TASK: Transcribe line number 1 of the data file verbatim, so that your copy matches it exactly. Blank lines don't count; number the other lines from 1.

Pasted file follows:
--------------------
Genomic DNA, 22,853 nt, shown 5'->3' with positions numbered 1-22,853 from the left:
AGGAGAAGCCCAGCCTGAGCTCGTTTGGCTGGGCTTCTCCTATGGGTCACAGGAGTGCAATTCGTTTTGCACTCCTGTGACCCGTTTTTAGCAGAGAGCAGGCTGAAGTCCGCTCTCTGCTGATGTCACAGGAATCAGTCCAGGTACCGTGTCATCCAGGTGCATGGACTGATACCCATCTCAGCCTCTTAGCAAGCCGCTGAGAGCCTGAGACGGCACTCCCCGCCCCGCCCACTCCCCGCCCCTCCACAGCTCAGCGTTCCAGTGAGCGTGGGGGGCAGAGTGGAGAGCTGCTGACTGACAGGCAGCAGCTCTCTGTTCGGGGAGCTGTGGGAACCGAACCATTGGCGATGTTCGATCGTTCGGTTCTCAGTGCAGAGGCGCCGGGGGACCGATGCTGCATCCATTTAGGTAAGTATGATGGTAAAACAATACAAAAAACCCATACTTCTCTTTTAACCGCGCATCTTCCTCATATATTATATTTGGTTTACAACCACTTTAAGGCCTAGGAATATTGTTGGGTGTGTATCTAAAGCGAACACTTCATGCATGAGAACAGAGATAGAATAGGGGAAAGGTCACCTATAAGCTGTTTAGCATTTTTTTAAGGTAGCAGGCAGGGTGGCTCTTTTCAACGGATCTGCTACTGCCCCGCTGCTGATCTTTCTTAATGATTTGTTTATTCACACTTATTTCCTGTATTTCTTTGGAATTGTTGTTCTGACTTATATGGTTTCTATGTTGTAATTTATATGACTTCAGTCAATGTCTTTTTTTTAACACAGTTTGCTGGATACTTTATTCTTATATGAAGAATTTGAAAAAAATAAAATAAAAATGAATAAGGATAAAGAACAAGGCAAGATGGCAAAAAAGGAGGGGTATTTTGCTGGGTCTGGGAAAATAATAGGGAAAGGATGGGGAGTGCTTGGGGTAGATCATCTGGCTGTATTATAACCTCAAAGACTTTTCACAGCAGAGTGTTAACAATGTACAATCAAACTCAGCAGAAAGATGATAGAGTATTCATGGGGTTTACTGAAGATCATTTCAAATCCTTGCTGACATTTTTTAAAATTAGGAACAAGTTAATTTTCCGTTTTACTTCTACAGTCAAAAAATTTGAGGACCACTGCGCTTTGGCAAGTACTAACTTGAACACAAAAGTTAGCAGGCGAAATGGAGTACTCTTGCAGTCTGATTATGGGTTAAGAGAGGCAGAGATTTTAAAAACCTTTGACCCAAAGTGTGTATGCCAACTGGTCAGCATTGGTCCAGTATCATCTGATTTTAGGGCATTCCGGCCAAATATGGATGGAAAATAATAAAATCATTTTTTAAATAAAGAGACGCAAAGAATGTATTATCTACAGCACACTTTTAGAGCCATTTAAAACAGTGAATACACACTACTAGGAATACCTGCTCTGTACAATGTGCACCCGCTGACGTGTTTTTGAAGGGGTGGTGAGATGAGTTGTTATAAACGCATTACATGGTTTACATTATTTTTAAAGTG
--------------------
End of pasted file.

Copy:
Genomic DNA, 22,853 nt, shown 5'->3' with positions numbered 1-22,853 from the left: